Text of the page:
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Reader Billy Bob Henry wrote:

Although you make some very good and valid ponts, you’re pushing the same old government employee baloeny that we don’t pay enough in taxes mantra-and that is not the problem at all. CA is ranked #1 in teacher pay and in the middle of the pack on per student spending. If anything the school system needs to dismiss a large % of the middle and upper management, and also freeze teacher compensation- currently averaging $70 an hour. Arnold tried to cure many of the problems we have from rollar coaster tax revenues-and the biggest opponent was the public teacher unions. Now the chickens are coming home to roost. I will not shed one tear over education cuts, which already gets a DEDICATED 52%-60% of our general fund revenue(not COUNTING the billions in local real property bonds). We have enough money now-cap any teachers raises, fire some administrators. Problem solved.

Billy Bob,

As a parent/child activist, research is an imperative facet of my role. Curious please, if you will share how to obtain the statistics and data on the general fund revenue, or how to research how real property bonds are allocated.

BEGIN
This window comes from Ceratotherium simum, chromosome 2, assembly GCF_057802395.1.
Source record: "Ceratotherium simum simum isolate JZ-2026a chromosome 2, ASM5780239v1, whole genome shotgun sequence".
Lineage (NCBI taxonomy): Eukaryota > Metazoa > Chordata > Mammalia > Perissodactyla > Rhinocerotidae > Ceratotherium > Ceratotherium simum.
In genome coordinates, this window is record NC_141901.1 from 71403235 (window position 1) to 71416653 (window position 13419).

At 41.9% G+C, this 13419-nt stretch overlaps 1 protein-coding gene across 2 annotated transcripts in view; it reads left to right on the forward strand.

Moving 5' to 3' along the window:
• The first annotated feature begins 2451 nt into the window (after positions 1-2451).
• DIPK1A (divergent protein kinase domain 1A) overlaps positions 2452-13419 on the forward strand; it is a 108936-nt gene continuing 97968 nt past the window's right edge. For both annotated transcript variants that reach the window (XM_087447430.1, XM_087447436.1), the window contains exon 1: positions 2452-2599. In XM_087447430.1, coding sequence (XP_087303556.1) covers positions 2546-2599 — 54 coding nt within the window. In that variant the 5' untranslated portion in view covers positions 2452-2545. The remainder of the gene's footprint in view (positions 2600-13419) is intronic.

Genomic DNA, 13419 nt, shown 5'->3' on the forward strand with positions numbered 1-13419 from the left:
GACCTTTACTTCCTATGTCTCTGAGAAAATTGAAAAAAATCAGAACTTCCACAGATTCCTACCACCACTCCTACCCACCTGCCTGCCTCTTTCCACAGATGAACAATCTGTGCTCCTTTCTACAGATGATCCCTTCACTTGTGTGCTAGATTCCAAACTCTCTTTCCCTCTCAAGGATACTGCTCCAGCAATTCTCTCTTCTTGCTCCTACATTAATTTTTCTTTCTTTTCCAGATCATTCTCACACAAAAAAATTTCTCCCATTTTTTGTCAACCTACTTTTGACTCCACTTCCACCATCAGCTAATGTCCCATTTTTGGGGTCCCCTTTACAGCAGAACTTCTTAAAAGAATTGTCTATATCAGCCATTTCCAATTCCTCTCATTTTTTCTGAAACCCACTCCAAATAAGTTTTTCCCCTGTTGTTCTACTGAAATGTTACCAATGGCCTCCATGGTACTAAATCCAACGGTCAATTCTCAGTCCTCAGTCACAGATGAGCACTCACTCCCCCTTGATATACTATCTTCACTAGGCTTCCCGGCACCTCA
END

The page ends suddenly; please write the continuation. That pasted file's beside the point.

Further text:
Although there is so much I do not know, I truly do not feel California’s financial crisis is a situation of not paying enough taxes. California is the eighth wealthiest economy in the world, compared to other countries, ranking, in 2006, just behind Italy and ahead of Canada and Spain. (CCSCE: Center for Continuing Study of the CA Economy)

Presently, we are 46th in the nation in what we spend on per pupil spending. (Education Week Quality Counts, 2008).

We already spend less than $1,900 per pupil than the national average. (San Diego County Education Coalition, March 5, 2008)

My intrigue is how is it possible to be first in teacher’s salaries and virtually last in pupil spending?  In the 1970s, when California was first in per pupil spending in our nation, we had exemplary public education. Our entire country modeled their schools after California. Why this disparity?

Another intrigue, relative to our Assembly Education Committee in Sacramento, why does our Vice-Chair of Education Policy not sit on the Education Budget Committee? Why is there not a liaison to communicate what each hand is doing?

Thank you, Billy Bob, for your insight.  Your advice on how to obtain further research data is very much appreciated.

— DANA BROWN

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